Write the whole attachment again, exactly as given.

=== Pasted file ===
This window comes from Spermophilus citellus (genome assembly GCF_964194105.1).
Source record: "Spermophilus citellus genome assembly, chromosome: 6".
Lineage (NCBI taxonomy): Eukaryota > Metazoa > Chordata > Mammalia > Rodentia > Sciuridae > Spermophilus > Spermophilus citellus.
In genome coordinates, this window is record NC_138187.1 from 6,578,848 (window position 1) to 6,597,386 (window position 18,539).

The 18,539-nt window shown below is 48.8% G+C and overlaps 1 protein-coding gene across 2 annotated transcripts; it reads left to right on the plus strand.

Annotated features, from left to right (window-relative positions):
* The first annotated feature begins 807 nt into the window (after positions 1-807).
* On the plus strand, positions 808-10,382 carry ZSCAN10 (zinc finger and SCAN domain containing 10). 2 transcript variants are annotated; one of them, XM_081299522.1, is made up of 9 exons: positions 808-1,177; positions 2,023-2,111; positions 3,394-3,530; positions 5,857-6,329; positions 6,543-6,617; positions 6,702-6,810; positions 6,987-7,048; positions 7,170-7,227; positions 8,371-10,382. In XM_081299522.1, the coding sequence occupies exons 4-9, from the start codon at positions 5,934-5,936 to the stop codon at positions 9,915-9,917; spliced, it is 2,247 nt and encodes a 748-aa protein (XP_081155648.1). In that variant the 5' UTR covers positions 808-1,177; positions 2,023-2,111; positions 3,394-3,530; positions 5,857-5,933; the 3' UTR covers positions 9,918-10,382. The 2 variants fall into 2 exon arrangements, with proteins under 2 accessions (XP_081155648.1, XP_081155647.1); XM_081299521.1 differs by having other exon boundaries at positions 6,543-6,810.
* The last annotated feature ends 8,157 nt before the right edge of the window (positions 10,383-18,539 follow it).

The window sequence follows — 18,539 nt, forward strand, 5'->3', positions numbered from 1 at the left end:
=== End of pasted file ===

This window comes from Spermophilus citellus (genome assembly GCF_964194105.1).
Source record: "Spermophilus citellus genome assembly, chromosome: 6".
Lineage (NCBI taxonomy): Eukaryota > Metazoa > Chordata > Mammalia > Rodentia > Sciuridae > Spermophilus > Spermophilus citellus.
In genome coordinates, this window is record NC_138187.1 from 6,578,848 (window position 1) to 6,597,386 (window position 18,539).

The 18,539-nt window shown below is 48.8% G+C and overlaps 1 protein-coding gene across 2 annotated transcripts; it reads left to right on the plus strand.

Annotated features, from left to right (window-relative positions):
* The first annotated feature begins 807 nt into the window (after positions 1-807).
* On the plus strand, positions 808-10,382 carry ZSCAN10 (zinc finger and SCAN domain containing 10). 2 transcript variants are annotated; one of them, XM_081299522.1, is made up of 9 exons: positions 808-1,177; positions 2,023-2,111; positions 3,394-3,530; positions 5,857-6,329; positions 6,543-6,617; positions 6,702-6,810; positions 6,987-7,048; positions 7,170-7,227; positions 8,371-10,382. In XM_081299522.1, the coding sequence occupies exons 4-9, from the start codon at positions 5,934-5,936 to the stop codon at positions 9,915-9,917; spliced, it is 2,247 nt and encodes a 748-aa protein (XP_081155648.1). In that variant the 5' UTR covers positions 808-1,177; positions 2,023-2,111; positions 3,394-3,530; positions 5,857-5,933; the 3' UTR covers positions 9,918-10,382. The 2 variants fall into 2 exon arrangements, with proteins under 2 accessions (XP_081155648.1, XP_081155647.1); XM_081299521.1 differs by having other exon boundaries at positions 6,543-6,810.
* The last annotated feature ends 8,157 nt before the right edge of the window (positions 10,383-18,539 follow it).

The window sequence follows — 18,539 nt, forward strand, 5'->3', positions numbered from 1 at the left end: